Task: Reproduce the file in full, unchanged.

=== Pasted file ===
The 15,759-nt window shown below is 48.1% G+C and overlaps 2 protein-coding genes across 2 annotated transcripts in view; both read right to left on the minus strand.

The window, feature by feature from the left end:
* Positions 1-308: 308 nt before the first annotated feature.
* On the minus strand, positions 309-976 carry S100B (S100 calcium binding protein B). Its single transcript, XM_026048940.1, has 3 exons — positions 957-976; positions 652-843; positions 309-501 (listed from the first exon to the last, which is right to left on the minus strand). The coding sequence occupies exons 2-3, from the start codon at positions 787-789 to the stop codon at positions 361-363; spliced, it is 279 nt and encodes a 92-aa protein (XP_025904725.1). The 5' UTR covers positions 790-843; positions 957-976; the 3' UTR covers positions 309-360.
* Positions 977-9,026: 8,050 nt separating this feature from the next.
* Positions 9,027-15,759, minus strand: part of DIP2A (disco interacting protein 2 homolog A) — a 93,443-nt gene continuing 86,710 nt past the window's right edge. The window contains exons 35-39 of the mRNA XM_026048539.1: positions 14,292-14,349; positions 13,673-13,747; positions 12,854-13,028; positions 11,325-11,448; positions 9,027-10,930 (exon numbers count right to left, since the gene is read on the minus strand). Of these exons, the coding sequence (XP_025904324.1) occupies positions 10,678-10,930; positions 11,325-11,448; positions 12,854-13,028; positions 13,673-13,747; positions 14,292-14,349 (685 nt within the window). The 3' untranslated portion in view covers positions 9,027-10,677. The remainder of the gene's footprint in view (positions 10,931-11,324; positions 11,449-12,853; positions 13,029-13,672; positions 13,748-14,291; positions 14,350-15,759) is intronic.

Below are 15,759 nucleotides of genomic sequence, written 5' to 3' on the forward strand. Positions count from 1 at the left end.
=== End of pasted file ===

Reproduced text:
The 15,759-nt window shown below is 48.1% G+C and overlaps 2 protein-coding genes across 2 annotated transcripts in view; both read right to left on the minus strand.

The window, feature by feature from the left end:
* Positions 1-308: 308 nt before the first annotated feature.
* On the minus strand, positions 309-976 carry S100B (S100 calcium binding protein B). Its single transcript, XM_026048940.1, has 3 exons — positions 957-976; positions 652-843; positions 309-501 (listed from the first exon to the last, which is right to left on the minus strand). The coding sequence occupies exons 2-3, from the start codon at positions 787-789 to the stop codon at positions 361-363; spliced, it is 279 nt and encodes a 92-aa protein (XP_025904725.1). The 5' UTR covers positions 790-843; positions 957-976; the 3' UTR covers positions 309-360.
* Positions 977-9,026: 8,050 nt separating this feature from the next.
* Positions 9,027-15,759, minus strand: part of DIP2A (disco interacting protein 2 homolog A) — a 93,443-nt gene continuing 86,710 nt past the window's right edge. The window contains exons 35-39 of the mRNA XM_026048539.1: positions 14,292-14,349; positions 13,673-13,747; positions 12,854-13,028; positions 11,325-11,448; positions 9,027-10,930 (exon numbers count right to left, since the gene is read on the minus strand). Of these exons, the coding sequence (XP_025904324.1) occupies positions 10,678-10,930; positions 11,325-11,448; positions 12,854-13,028; positions 13,673-13,747; positions 14,292-14,349 (685 nt within the window). The 3' untranslated portion in view covers positions 9,027-10,677. The remainder of the gene's footprint in view (positions 10,931-11,324; positions 11,449-12,853; positions 13,029-13,672; positions 13,748-14,291; positions 14,350-15,759) is intronic.

Below are 15,759 nucleotides of genomic sequence, written 5' to 3' on the forward strand. Positions count from 1 at the left end.